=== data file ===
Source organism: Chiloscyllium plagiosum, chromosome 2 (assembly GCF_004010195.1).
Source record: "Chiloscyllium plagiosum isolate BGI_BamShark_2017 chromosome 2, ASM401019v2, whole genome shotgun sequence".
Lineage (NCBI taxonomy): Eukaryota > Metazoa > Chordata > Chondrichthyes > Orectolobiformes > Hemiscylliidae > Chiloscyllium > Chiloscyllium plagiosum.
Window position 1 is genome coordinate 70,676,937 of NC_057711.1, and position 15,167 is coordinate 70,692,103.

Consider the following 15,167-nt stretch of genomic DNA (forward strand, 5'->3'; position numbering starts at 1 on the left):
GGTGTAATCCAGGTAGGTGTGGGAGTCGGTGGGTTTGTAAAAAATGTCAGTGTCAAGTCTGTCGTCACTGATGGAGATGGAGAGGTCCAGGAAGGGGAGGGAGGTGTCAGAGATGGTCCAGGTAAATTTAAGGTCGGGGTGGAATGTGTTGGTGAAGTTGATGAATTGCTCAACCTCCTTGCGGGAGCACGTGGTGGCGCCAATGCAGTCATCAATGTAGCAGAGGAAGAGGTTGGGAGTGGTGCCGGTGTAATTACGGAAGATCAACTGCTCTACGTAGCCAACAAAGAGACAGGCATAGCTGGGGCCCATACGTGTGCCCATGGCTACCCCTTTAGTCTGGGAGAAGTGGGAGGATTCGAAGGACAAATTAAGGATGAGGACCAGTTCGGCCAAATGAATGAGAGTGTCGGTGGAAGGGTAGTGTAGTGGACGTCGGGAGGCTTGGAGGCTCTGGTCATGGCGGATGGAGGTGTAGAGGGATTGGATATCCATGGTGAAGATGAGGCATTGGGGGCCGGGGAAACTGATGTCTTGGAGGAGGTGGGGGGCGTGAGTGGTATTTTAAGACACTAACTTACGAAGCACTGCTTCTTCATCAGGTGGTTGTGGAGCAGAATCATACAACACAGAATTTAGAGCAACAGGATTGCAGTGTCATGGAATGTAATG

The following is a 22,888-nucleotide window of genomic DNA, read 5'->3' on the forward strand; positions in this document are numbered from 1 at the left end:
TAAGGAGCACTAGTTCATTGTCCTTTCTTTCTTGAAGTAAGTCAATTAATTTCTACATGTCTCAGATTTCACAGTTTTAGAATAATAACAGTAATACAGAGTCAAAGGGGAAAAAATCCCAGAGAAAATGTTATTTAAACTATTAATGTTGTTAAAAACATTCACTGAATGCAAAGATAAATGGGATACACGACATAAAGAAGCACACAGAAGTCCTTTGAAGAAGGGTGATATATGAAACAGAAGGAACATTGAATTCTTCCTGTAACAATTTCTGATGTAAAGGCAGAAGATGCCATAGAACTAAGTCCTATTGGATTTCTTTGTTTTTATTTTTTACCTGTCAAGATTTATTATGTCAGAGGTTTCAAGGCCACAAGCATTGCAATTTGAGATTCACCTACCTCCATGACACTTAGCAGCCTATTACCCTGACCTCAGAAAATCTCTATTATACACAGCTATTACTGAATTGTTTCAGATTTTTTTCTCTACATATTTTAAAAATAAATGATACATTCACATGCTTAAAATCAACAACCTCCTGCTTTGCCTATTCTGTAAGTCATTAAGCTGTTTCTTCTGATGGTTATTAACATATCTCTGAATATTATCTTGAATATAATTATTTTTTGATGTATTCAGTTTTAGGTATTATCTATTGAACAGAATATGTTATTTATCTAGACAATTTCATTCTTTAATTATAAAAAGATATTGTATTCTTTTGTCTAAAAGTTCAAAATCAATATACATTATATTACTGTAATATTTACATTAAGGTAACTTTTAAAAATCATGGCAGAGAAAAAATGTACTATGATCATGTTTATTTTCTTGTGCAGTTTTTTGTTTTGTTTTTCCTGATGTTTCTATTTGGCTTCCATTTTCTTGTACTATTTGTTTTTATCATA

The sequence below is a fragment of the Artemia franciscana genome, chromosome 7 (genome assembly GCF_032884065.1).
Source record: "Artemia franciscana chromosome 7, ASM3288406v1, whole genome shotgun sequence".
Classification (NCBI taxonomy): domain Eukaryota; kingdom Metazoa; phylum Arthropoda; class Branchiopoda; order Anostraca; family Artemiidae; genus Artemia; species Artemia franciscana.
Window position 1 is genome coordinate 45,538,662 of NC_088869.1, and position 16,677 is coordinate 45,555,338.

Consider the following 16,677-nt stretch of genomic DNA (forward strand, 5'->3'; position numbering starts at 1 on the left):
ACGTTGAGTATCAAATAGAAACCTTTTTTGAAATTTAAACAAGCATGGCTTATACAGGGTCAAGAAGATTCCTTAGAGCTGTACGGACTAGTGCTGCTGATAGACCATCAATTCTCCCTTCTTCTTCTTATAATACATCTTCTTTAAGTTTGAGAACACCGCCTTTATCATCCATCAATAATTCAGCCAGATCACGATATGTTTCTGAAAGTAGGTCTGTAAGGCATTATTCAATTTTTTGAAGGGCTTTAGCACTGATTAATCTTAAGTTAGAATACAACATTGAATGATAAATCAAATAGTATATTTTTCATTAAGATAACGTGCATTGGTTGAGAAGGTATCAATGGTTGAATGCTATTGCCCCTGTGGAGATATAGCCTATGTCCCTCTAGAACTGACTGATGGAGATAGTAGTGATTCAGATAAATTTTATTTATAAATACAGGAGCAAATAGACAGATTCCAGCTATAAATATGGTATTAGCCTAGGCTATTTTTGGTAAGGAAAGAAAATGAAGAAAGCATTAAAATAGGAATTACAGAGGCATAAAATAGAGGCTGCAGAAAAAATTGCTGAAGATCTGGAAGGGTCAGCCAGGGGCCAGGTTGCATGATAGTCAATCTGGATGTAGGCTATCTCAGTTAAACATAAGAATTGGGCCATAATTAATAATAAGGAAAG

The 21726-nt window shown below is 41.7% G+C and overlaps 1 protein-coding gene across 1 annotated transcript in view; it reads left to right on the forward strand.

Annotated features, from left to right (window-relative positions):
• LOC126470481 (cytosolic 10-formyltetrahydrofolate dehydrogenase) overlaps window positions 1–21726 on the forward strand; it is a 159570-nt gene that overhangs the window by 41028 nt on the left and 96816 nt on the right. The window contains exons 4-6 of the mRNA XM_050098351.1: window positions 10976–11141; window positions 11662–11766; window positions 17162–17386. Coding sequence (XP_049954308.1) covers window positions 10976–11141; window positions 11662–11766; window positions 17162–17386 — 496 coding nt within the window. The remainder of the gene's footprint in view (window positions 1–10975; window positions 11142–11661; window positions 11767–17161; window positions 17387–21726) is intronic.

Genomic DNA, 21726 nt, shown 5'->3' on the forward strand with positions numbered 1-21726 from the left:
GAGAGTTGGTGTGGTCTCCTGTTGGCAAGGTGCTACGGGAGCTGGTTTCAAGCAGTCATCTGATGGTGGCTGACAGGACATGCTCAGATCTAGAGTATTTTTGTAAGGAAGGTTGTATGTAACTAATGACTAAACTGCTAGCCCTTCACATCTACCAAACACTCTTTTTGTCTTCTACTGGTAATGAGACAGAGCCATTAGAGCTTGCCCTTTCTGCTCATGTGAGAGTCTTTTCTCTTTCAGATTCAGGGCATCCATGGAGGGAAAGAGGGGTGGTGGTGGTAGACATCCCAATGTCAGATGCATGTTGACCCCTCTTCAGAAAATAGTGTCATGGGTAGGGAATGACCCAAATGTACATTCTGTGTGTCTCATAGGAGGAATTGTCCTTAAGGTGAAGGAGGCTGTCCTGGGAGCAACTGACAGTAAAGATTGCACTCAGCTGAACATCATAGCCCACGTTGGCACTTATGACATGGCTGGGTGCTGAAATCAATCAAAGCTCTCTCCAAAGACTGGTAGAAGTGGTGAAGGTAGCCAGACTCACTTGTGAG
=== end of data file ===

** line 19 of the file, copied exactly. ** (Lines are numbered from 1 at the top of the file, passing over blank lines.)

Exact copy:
GAGAGTTGGTGTGGTCTCCTGTTGGCAAGGTGCTACGGGAGCTGGTTTCAAGCAGTCATCTGATGGTGGCTGACAGGACATGCTCAGATCTAGAGTATTTTTGTAAGGAAGGTTGTATGTAACTAATGACTAAACTGCTAGCCCTTCACATCTACCAAACACTCTTTTTGTCTTCTACTGGTAATGAGACAGAGCCATTAGAGCTTGCCCTTTCTGCTCATGTGAGAGTCTTTTCTCTTTCAGATTCAGGGCATCCATGGAGGGAAAGAGGGGTGGTGGTGGTAGACATCCCAATGTCAGATGCATGTTGACCCCTCTTCAGAAAATAGTGTCATGGGTAGGGAATGACCCAAATGTACATTCTGTGTGTCTCATAGGAGGAATTGTCCTTAAGGTGAAGGAGGCTGTCCTGGGAGCAACTGACAGTAAAGATTGCACTCAGCTGAACATCATAGCCCACGTTGGCACTTATGACATGGCTGGGTGCTGAAATCAATCAAAGCTCTCTCCAAAGACTGGTAGAAGTGGTGAAGGTAGCCAGACTCACTTGTGAG